Blog post 7 – March 7, 2016 by Alisdair MacRae
The last day of February would be the 13th workshop since starting the Art Place d’art project at the Ottawa Booth Centre. Some things had changed, while others had remained the same. The weather was milder, and the evenings were brighter. Melissa, the chaplain I had started the project with, was off on maternity leave. A person named Rick was filling in for her. As I approached the centre, I walked past a metal container about the size of a small refrigerator. It was a drop box for used needles, but somehow I hadn’t noticed it until now. The sidewalk was typically crowded near the entrance, with people smoking cigarettes or otherwise socializing. Just inside, a man was slumped on a circular container. He was unconscious from drinking too much, and several people were trying to rouse him as an ambulance arrived. Some of the clients made remarks about the ambulance type, indicating their familiarity with such events.
As usual, Lee was already inside the Chapel setting up tables, chairs and the art supplies for the workshop. I knocked on one of the small windows in the doors, and he approached to let me in. The previous week was very busy, with a lot of new people that I hadn’t seen before. Only some of the regulars were there, or only made brief appearances. However, it was always encouraging when making new contacts, that word of the workshops had spread. The front desk staff had asked us to put a sign on the door indicating that people needed to be working on art in order to get a free cup of coffee or tea. When the sign first went up, there was a noticeable drop in attendance. But, people’s curiosity or boredom seemed to win out, in spite of the distractions that they could find elsewhere. Of course, there were also the clients who were pre-disposed to making art, whether it was painting, drawing, or writing.
Some of the workshop participants used the time to make something they would later share in their group counselling sessions. As Howard had mentioned, he appreciated the workshops as a time when people didn’t have to think about their circumstances, whether that involved living in the shelter, or trying to stay sober. When announcing the workshop in the common area or on the fourth floor, I became aware of how little privacy people had. The rooms were shared, and a person’s living circumstances could change dramatically depending on who could be your roommate each night. I overheard one of the clients describing to the front desk staff how he had to move due to bed bugs. I was sympathetic, having almost been driven from my apartment by them last fall.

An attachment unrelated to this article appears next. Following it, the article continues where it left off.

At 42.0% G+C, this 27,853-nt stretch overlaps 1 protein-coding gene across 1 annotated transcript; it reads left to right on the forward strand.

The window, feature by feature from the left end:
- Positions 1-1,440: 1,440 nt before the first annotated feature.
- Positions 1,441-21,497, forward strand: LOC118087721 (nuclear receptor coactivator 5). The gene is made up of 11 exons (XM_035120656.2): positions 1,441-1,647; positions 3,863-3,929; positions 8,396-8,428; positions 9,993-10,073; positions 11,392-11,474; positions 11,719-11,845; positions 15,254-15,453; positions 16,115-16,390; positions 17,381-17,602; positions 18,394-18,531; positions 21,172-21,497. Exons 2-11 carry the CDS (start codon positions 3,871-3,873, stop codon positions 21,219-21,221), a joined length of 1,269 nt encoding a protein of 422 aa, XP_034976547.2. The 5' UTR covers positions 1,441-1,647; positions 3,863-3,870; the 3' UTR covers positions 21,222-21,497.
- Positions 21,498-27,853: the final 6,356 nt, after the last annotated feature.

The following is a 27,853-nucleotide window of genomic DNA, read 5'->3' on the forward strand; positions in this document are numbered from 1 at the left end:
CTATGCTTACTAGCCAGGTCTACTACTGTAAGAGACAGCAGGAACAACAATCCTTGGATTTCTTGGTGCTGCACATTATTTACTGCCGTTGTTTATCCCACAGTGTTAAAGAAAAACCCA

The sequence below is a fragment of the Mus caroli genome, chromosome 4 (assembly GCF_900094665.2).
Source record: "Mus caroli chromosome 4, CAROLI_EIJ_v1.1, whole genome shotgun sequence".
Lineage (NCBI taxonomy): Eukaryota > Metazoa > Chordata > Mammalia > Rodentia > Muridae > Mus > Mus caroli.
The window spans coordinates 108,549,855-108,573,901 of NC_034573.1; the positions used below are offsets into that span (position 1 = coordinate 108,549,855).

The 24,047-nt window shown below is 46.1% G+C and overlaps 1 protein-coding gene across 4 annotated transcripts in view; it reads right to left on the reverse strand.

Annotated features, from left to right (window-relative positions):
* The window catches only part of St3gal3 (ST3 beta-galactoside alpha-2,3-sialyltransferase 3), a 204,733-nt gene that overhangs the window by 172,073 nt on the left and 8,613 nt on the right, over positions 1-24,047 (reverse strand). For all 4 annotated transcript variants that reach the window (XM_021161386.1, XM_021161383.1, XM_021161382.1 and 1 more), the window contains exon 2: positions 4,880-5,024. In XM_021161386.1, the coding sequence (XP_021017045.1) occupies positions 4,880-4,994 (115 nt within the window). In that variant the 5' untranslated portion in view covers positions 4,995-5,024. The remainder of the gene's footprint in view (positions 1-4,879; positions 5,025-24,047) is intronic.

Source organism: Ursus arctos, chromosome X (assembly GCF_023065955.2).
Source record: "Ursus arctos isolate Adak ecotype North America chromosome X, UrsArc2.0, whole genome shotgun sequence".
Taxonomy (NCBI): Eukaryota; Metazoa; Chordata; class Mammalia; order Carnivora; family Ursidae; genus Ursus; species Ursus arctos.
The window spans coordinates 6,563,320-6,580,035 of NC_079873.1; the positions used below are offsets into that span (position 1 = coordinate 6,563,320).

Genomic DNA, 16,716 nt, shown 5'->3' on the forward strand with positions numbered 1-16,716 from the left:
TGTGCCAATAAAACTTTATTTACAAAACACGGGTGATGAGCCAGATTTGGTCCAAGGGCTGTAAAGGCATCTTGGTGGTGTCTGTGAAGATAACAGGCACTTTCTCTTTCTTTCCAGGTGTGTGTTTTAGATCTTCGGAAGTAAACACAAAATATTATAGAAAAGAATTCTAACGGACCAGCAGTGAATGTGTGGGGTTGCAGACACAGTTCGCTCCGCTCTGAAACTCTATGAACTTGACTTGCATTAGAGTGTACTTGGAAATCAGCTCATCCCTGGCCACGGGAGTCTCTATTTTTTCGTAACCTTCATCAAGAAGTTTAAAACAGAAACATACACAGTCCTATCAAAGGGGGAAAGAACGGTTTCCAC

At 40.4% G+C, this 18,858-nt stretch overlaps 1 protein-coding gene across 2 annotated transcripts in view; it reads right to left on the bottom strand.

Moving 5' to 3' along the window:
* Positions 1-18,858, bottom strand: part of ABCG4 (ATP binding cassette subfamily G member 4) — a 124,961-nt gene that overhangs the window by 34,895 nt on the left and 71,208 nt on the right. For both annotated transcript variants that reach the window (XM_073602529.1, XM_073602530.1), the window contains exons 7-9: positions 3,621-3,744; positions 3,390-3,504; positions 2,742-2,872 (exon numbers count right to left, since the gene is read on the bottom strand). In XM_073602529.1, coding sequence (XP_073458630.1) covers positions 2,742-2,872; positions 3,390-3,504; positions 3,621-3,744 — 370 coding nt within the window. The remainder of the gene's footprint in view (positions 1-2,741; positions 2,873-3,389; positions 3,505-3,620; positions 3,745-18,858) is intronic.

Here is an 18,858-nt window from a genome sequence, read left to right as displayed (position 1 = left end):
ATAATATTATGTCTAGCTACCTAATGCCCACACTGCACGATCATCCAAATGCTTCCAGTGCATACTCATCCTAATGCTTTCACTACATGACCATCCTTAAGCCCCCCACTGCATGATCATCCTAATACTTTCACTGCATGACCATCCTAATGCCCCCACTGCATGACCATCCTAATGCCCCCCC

Unlike the previous week, there were few attendees during the workshop. Lee had explained on previous occasions that the end of the month meant people had likely received social assistance cheques, and wanted to party. People could also be away due to health reasons, or had simply moved on. Some of the workshop participants actually came from other shelters, but they were clients at the Ottawa Booth Centre in the past. It was encouraging to see people actively involved in changing their lifestyles with such acute awareness. I could think of many instances where I avoided or hid from events that I thought would somehow interrupt or alter my routine. Sometimes it was just a question of vanity, of avoiding new experiences so as not to look foolish. I suppose some of the clients had reached a point where they had few options left, and appearing foolish was not such a priority.
Towards the end of the evening, one of the past workshop participants came in. He had lost his position in the treatment program, and was at a different shelter. He was dismayed about his experience, describing how he had really just wanted someone to talk to. Unfortunately, no one was available, or willing to listen, so he had relapsed. Although his behavior in the workshops was sometimes disruptive, his options had been further diminished, so I told him he was always welcome. If he showed up in the future, it could only be seen as positive.
Alisdair MacRae received a BFA from the University of Victoria in 1998, an MFA from Bard College in 2002, and completed a graduate thesis in Art History at Carleton University in 2012. MacRae uses plans to examine community and exchange, experienced through a do-it-yourself approach that enables social interactions.